I have a tablet, my laptop and an Android based MP3 player that all have the Kindle app downloaded to them. I really don't read off my laptop. I do use the tablet sometimes but usually the MP3 player is my go-to for about 50% of the time. The downside to the app is that it doesn't hold your categories. At least mine doesn't and I have tried everything. That is fine if you only have a dozen or two books, I have thousands. Mostly cookbooks and craft books. Impossible to sort the number I have.

Used to be you could save them to an external hard drive where they showed up under their titles. Now they show up just as numbers - can't sort them that way, either.

Mary
 

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Have had my Nook for several years and love it. I have close to 850 books, many were free. My Nook simple touch is fast and lightweight with a light for bedtime reading and has no problem being read in sunlight. the only downside is that it is for reading only, but that is all I use it for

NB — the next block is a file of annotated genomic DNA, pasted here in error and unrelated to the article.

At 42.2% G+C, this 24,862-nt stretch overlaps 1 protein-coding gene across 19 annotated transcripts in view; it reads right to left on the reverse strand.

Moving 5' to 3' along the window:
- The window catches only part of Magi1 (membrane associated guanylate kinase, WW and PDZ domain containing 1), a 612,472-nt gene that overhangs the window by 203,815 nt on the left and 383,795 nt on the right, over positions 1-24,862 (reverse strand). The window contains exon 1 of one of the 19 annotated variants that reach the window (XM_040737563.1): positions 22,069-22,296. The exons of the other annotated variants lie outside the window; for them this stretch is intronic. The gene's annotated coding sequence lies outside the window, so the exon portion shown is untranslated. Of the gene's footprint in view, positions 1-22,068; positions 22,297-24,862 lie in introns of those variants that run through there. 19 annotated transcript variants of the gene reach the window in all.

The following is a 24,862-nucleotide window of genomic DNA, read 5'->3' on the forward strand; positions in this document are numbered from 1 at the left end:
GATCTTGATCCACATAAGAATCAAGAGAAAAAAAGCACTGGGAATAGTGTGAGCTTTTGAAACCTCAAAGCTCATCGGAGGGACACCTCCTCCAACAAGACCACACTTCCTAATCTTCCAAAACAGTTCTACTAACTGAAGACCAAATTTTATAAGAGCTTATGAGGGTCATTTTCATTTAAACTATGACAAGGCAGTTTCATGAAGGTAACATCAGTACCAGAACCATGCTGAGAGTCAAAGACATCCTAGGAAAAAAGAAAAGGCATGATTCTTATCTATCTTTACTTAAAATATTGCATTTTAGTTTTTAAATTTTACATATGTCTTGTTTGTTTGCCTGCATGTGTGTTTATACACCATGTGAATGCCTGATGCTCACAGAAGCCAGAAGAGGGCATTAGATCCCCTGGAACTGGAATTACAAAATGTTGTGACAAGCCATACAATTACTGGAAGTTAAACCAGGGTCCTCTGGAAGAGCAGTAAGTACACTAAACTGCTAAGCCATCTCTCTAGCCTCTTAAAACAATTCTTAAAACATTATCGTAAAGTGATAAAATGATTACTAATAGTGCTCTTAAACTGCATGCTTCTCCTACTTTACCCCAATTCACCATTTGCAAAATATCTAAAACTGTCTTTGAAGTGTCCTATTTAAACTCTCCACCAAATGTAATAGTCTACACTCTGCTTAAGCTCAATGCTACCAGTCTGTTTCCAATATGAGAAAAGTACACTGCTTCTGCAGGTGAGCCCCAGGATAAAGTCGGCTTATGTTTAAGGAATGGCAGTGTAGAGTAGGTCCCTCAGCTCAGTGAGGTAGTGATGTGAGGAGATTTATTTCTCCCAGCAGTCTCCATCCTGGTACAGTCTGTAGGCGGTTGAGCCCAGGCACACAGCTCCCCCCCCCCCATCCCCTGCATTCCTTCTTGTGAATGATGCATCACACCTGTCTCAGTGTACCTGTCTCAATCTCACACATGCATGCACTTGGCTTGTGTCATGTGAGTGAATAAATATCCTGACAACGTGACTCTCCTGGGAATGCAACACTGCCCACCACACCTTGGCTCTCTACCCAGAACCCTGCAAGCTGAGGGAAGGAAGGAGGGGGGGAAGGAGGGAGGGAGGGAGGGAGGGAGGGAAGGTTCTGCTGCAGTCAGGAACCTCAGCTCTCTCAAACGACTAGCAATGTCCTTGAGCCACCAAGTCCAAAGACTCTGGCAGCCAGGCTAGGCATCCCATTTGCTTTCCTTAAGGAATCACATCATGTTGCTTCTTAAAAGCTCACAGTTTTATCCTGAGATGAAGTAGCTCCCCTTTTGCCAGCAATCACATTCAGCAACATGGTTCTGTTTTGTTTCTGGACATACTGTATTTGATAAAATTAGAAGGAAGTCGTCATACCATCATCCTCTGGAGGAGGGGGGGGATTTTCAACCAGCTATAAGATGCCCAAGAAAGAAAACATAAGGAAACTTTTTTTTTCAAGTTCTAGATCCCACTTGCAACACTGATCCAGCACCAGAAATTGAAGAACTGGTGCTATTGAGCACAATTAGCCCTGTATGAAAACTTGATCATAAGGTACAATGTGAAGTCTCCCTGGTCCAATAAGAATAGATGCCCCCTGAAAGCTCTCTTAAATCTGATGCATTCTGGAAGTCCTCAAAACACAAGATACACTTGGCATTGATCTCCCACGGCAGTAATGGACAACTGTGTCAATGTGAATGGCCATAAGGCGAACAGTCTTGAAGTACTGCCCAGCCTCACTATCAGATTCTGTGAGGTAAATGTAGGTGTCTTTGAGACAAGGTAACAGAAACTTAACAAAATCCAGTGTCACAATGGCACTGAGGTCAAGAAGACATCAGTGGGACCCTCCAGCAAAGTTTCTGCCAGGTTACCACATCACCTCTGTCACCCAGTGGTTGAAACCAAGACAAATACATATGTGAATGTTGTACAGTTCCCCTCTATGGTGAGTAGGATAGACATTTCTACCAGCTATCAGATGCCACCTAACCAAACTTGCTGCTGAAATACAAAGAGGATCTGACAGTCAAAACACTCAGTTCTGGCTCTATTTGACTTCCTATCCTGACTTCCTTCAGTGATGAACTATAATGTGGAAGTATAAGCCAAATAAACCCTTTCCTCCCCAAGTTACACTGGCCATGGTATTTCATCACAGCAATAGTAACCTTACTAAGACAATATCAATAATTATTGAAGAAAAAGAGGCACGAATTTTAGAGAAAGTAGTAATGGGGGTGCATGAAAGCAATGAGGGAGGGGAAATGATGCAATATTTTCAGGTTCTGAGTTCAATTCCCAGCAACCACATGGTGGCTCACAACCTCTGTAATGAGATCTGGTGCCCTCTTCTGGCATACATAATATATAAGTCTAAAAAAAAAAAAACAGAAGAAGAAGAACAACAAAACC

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I have the Kindle paper white with the backlit screen and I really enjoy it. I think if you want it mainly for the purpose of reading then stick to an e-reader (like the paper white) and not a tablet (like the Kindle fire).

Beforehand, I couldn't read in bed for very long because the light bothers my dh, but with the paper white I can turn the screen down real low so it doesn't bother him. I can read the Kindle for as long as I can read a real book without it straining my eyes at all, and I usually read for one or two hours at a time.

Amazon has tons of free books, plus if you have a prime account you can borrow many books for free. Our public library also has many books you can borrow for the Kindle, usually newer releases. The paper white can hold over 1,000 books, but in addition to that, any book you buy for Kindle on Amazon is stored in your cloud account so even if you remove it from the device you need never lose the book it is always easily accessible to you. I don't know how many books I have on mine right now, but I have 1,138 MB free and haven't noticed any slowing down of operations yet.